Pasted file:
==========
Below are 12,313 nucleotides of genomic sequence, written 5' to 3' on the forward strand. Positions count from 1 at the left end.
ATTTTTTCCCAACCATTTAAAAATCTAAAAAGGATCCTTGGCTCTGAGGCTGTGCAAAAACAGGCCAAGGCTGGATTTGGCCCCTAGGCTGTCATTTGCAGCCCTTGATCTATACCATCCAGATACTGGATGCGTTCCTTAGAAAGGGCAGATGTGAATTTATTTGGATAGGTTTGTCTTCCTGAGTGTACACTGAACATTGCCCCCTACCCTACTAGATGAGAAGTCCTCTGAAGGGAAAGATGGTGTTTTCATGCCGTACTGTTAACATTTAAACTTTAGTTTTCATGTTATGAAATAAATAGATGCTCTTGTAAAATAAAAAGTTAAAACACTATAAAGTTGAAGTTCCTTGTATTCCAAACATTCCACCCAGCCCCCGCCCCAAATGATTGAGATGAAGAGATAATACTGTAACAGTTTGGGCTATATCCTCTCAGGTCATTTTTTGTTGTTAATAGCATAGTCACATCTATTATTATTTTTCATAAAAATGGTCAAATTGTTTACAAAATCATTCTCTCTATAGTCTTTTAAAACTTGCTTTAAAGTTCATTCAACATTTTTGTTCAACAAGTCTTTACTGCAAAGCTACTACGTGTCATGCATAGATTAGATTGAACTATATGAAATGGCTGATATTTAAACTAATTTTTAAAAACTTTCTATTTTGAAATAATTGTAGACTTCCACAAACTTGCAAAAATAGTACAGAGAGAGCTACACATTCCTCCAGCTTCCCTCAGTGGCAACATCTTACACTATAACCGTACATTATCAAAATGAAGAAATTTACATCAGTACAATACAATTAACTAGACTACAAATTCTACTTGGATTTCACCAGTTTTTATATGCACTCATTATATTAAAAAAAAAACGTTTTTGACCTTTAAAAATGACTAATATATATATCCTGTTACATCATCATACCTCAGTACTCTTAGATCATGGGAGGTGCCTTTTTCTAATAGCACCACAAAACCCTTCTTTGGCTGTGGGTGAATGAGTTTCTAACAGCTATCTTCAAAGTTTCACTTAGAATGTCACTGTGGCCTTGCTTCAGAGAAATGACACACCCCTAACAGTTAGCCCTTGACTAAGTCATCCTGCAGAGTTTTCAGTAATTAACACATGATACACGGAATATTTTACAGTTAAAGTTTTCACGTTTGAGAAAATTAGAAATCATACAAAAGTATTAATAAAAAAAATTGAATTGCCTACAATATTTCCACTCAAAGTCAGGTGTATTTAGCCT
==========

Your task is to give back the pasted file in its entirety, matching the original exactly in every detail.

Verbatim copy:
Below are 12,313 nucleotides of genomic sequence, written 5' to 3' on the forward strand. Positions count from 1 at the left end.
ATTTTTTCCCAACCATTTAAAAATCTAAAAAGGATCCTTGGCTCTGAGGCTGTGCAAAAACAGGCCAAGGCTGGATTTGGCCCCTAGGCTGTCATTTGCAGCCCTTGATCTATACCATCCAGATACTGGATGCGTTCCTTAGAAAGGGCAGATGTGAATTTATTTGGATAGGTTTGTCTTCCTGAGTGTACACTGAACATTGCCCCCTACCCTACTAGATGAGAAGTCCTCTGAAGGGAAAGATGGTGTTTTCATGCCGTACTGTTAACATTTAAACTTTAGTTTTCATGTTATGAAATAAATAGATGCTCTTGTAAAATAAAAAGTTAAAACACTATAAAGTTGAAGTTCCTTGTATTCCAAACATTCCACCCAGCCCCCGCCCCAAATGATTGAGATGAAGAGATAATACTGTAACAGTTTGGGCTATATCCTCTCAGGTCATTTTTTGTTGTTAATAGCATAGTCACATCTATTATTATTTTTCATAAAAATGGTCAAATTGTTTACAAAATCATTCTCTCTATAGTCTTTTAAAACTTGCTTTAAAGTTCATTCAACATTTTTGTTCAACAAGTCTTTACTGCAAAGCTACTACGTGTCATGCATAGATTAGATTGAACTATATGAAATGGCTGATATTTAAACTAATTTTTAAAAACTTTCTATTTTGAAATAATTGTAGACTTCCACAAACTTGCAAAAATAGTACAGAGAGAGCTACACATTCCTCCAGCTTCCCTCAGTGGCAACATCTTACACTATAACCGTACATTATCAAAATGAAGAAATTTACATCAGTACAATACAATTAACTAGACTACAAATTCTACTTGGATTTCACCAGTTTTTATATGCACTCATTATATTAAAAAAAAAACGTTTTTGACCTTTAAAAATGACTAATATATATATCCTGTTACATCATCATACCTCAGTACTCTTAGATCATGGGAGGTGCCTTTTTCTAATAGCACCACAAAACCCTTCTTTGGCTGTGGGTGAATGAGTTTCTAACAGCTATCTTCAAAGTTTCACTTAGAATGTCACTGTGGCCTTGCTTCAGAGAAATGACACACCCCTAACAGTTAGCCCTTGACTAAGTCATCCTGCAGAGTTTTCAGTAATTAACACATGATACACGGAATATTTTACAGTTAAAGTTTTCACGTTTGAGAAAATTAGAAATCATACAAAAGTATTAATAAAAAAAATTGAATTGCCTACAATATTTCCACTCAAAGTCAGGTGTATTTAGCCT